For the first time ever Nasa has signed an agreement allowing a group of citizen scientists to contact, and hopefully take control of, a wandering spacecraft abandoned in 1997.
After using crowdfunding to raise just under $150,000 to salvage the 70s-era technology needed to communicate with the probe, an American team of engineers, programmers and scientists have received Nasa’s official blessing to go ahead with the project this Wednesday.
“We’ve heard the spacecraft, we’ve listened to it, but we haven’t talked to it yet,” Keith Cowing, a former Nasa engineer and the co-project leader for the ‘Reboot ISEE-3’ mission, told The Independent. “That’s what we’re going to be doing within the next few days.”
The project’s ‘away team’ travelled to Puerto Rico a few days ago to take charge of the world’s largest radio telescope at the Arecibo Observatory for a few days - “It’s a big honking dish,” says Cowing - retrofitting it with the decade-old equipment needed to talk to the probe.
“After that we can find out if we can tell it do things is,” he says. “Turn the instruments on, find out how healthy it is.” If these tests check out then the next step will be to plan a new orbit “somewhere within the Earth-Moon system” where it can start sending new scientific data back to Earth.
For the ISEE-3 this is only the latest chapter in what has been an unusual and varied biography. Originally launched in 1978, the probe was the first object ever placed in a Lagrangian point; one of the solar system’s five gravitational ‘sweet-spots’ where an object’s orbital motion is balanced precisely with the pull of both the Earth and the Sun.
Reaching this spot is like a basketball player throwing a three-pointer and choosing to balance the ball on the back of the hoop instead of scoring – a tough shot, but once it’s landed, scientists have a little island of stability that's convenient for carrying out observations (if you’re a spacecraft that is, not a basketball).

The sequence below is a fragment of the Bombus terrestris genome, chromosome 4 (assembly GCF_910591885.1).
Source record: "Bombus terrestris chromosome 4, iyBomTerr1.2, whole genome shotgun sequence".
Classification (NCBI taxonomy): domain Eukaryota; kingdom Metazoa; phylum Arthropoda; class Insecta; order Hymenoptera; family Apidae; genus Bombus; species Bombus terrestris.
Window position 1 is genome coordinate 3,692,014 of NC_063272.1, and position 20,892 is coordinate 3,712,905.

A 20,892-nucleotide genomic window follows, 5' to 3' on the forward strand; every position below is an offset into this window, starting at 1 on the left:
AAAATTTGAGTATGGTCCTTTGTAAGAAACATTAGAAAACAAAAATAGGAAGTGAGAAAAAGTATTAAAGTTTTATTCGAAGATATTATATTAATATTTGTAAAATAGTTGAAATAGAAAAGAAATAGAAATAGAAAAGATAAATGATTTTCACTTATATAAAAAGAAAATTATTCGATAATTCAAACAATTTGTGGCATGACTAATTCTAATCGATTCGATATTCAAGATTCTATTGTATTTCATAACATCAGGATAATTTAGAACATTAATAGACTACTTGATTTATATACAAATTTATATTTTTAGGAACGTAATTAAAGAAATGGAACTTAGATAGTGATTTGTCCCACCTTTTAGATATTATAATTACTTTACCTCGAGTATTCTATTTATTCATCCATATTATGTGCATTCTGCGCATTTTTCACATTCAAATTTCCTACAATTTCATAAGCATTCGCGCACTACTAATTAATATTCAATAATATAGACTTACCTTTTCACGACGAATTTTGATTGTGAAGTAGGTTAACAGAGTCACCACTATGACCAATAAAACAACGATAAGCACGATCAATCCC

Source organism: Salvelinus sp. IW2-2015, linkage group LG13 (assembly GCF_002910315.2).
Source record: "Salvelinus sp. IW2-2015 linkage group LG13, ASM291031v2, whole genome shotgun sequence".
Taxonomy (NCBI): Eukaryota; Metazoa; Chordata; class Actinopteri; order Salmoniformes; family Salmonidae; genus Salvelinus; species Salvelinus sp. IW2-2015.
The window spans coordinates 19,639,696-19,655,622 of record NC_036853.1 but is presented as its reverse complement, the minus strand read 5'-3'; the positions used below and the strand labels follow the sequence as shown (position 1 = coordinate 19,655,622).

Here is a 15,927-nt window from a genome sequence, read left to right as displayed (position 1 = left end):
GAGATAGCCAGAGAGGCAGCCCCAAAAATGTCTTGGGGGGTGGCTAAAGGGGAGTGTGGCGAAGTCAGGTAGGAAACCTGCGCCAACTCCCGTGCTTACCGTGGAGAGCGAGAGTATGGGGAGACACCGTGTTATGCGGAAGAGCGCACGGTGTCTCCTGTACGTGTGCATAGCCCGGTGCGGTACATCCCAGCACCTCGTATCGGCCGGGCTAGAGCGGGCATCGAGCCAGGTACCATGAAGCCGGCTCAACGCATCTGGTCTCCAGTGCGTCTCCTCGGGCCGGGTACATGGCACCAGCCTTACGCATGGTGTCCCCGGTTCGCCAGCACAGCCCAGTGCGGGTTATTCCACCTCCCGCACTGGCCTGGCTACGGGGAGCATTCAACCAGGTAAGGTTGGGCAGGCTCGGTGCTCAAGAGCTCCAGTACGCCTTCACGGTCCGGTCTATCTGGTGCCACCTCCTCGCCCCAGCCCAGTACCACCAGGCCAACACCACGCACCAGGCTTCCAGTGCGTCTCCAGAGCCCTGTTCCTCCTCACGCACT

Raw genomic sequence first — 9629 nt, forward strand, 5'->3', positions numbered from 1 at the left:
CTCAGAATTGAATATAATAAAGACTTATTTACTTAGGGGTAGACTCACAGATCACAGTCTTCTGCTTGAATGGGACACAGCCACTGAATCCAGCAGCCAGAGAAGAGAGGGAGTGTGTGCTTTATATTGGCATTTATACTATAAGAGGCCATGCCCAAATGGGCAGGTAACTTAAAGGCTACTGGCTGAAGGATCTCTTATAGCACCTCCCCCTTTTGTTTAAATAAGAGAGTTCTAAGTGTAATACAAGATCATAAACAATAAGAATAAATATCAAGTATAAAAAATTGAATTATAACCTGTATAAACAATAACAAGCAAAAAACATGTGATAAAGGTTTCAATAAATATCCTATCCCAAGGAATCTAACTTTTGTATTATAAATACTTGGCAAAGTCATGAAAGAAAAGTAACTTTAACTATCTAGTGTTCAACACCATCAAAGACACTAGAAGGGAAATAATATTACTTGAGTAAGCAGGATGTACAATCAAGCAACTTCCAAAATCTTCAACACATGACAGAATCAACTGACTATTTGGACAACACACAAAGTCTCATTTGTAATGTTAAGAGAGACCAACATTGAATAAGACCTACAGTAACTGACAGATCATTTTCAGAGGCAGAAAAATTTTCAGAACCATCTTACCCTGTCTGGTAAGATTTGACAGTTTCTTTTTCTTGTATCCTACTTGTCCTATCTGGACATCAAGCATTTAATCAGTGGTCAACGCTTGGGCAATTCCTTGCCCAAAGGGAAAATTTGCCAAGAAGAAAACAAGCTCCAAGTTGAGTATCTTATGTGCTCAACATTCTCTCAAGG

After studying solar winds from this position for a couple of years, the probe was given a new mission and renamed as the International Cometary Explorer. Booting up its thrusters in 1983, Nasa sent the newly-christened ICE probe rocketing off into orbit around the Sun where it studied Halley’s comet, even passing directly through its tail in 1986 as part of an international race to rendezvous with the celestial object.
By 1997 though, Nasa felt they had done all they could with the craft and deactivated it, leaving only the probe’s radio transmitters in operation as a tantalising reminder to Earth-bound scientists of the decommissioned but operational hardware.
“It’s like leaving a ship floating off the coast with the radio on,” says Cowing. “It’s still intact and there’s fuel in the engine and anyone can jump in.”
When he and his team discovered that the ISEE-3 would be passing back by Earth this August (it's pronounced ‘icy 3’), they set up a website to gather funds and ensure that the opportunity to get back in contact would not be missed.
“We had to recreate the hardware and the software needed to talk to the spacecraft,” says Cowing. “But luckily a lot of people - engineers in their 70s and 80s - had stuff saved in their garages, and their spouses were more than happy for us to help get rid of it.”
Nasa will be sharing with the team all the technical information needed to get ISEE-3 working again, and the group is establish communications “no later than mid-June”.
“People ask why are we doing this and we reply because we can,” says Cowing. “It’s working because people think it’s cool. The internet finds it interesting and we really appreciate it. That’s the message to any space agency – that there are people interested in space and they’re not necessarily space people.”
Writing on the campaign’s webpage, co-project leader Dennis Wingo describes the mission not only as an opportunity to gather new scientific knowledge (all of which will be freely shared with Nasa and the wider scientific community) but also as a chance to bring together engineers who might have worked on the probe in the 70s with younger scientists.
“It is the continuity between the generations that is as important as understanding our deep past that will allow us to move forward into the future,” writes Wingo, signing off with the optimistic cry: “Another impossible project to pull off, lets go!”